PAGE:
Early Responders in Schools
By Robert Schroeder
What is the gap between knowledge and practice in schools?
National Louis University's Mark Shinn, Ph.D., professor in the National College of Education, is not shy to claim that the gaps is as large as 30 to 35 years. His co-edited work, "Interventions for achievement and behavior in a three-tier model, including RTI," seeks to significantly narrow that gap. This third edition provides best practices and implementation strategies in early intervention, prevention and data-driven processes with a focus on heading off issues with high-risk students before they start and keeping high-risk students integrated in the mainstream student population.
Closing that three-decade gap starts with eliminating outdated practices. In previous decades, research focused on addressing challenging behavior after the behavior had already begun. Shinn's newest edition focuses on "the explicitness of need to intervene early," charging that concentrating on behavior after an event is a remedial approach; today's school climate needs to be all about prevention and promotion.
"About 90 percent of efforts historically were directed at kids after they engage in challenging behavior," Shinn said. "The goal now is to put 80-90 percent into prevention and creating a safe school climate."
Shinn notes that schools across Illinois are focusing on promotion through explicit signage and themes within the school building. Posters and bulletin boards remind students of expectations for a safe school environment, to be responsible, and to be ready to learn. Instead of meting out punitive consequences after a student misbehaves, Shinn says schools need to acknowledge when students are behaving in an ideal manner.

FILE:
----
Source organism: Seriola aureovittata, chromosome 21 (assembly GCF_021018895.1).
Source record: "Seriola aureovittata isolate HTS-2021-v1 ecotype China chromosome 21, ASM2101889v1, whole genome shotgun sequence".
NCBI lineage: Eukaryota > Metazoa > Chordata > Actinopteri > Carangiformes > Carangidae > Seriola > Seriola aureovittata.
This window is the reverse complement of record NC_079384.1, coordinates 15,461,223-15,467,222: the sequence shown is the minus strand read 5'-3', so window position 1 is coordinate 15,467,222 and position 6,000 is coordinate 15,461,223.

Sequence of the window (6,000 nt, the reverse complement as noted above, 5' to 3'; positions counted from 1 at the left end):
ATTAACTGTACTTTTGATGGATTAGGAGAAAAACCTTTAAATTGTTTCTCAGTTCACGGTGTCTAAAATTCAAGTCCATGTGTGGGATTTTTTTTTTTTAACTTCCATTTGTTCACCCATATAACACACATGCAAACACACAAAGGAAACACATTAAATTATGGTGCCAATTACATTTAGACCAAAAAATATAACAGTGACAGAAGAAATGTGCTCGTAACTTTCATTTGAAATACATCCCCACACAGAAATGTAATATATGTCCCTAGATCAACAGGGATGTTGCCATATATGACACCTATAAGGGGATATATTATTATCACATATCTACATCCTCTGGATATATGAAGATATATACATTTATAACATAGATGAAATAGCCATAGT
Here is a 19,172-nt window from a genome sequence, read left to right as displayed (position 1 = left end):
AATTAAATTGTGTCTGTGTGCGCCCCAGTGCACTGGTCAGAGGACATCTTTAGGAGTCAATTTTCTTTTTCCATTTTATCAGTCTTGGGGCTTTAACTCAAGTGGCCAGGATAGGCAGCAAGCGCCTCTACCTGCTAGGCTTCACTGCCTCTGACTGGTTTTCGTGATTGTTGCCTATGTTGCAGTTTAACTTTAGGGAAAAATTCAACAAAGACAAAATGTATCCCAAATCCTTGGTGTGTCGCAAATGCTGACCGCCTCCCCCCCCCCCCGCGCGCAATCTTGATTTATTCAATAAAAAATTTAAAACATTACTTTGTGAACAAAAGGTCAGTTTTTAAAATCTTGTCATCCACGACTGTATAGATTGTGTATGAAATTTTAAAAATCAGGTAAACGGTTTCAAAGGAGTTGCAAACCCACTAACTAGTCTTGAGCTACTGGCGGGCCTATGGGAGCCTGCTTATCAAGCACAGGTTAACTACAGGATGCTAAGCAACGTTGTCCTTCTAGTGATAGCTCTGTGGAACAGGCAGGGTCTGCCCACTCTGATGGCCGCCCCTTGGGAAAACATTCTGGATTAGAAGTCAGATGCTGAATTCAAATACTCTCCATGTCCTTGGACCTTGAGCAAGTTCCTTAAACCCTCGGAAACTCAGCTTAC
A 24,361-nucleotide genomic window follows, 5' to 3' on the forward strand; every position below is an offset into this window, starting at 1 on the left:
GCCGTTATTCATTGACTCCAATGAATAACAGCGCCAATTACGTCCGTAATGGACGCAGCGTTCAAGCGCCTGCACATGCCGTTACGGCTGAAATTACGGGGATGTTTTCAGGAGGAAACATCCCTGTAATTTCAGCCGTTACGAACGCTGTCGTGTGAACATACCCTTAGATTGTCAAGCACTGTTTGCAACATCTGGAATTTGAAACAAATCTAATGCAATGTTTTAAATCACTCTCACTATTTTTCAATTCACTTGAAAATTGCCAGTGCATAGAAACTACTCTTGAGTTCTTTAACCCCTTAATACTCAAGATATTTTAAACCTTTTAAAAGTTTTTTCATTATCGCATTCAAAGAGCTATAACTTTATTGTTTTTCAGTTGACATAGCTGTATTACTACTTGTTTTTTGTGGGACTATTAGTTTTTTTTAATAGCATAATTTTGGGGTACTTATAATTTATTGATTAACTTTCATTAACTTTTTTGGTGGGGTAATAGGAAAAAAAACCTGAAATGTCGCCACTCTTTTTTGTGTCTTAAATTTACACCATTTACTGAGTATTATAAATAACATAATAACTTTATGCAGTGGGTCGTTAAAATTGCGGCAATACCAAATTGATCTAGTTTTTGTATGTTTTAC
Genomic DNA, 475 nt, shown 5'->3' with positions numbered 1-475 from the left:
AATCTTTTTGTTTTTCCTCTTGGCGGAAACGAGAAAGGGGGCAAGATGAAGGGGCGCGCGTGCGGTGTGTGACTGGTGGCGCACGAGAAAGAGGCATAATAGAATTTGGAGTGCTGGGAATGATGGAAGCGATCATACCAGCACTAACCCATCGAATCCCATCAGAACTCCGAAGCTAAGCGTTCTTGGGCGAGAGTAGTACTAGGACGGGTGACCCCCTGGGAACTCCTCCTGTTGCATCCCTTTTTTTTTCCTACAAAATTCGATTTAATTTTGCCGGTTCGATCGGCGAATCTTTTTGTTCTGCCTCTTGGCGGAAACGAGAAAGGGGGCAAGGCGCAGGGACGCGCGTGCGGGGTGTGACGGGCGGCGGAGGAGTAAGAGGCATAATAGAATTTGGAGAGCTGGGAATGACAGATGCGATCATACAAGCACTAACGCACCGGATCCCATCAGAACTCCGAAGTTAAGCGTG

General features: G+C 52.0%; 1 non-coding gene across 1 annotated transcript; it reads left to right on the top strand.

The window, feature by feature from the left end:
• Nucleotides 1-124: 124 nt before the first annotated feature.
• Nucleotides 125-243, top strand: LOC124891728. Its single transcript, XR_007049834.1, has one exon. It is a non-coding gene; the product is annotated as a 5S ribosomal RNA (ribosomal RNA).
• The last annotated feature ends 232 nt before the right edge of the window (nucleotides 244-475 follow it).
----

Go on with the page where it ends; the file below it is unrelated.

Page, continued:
A second key theme identified in the collection addresses deviant behavior contagion. Some schools tend to group at-risk students together without a very strong treatment. Shinn says the approach is risky business because these at-risk students tend to learn more maladaptive behavior than adaptive behavior. The solution circles back to the central theme of explicit early intervention, prevention and promotion.
Shinn and co-editor Hill Walker, Ph.D., professor in the College of Education at the University of Oregon, brought in content experts from around the nation to sift through the first two versions to update and add to the collection of best practices. These experts included professionals currently working in the field, generating new knowledge of best practices, publishing in journals, and presenting at conferences. The result, says Shinn, is a compilation of the best and brightest new thinking on implementing prevention and promotion.
The compilation is not a rehashing of idea; the goal was to create more of a how-to guide. The race to fix America's schools is no longer about generating new knowledge, Shinn charges.
"In many areas, I would argue we don't need to know more," Shinn said. "What we need to do is to reduce the gap between knowledge and practice—how do we support innovation?
"Schools know what to do and don't do it."
Shinn cites several reasons for the slow rate of meaningful change—leadership issues and a lack of staff development in schools, coupled with the slow rate of change in theory at the higher education level. At National Louis, Shinn says he has found an institution not satisfied with the tried and true.
"It becomes a professional will issue," Shinn said. "Do we want to change, and why if we are comfortable with our theories? "I like to think here at NLU, we are a little faster."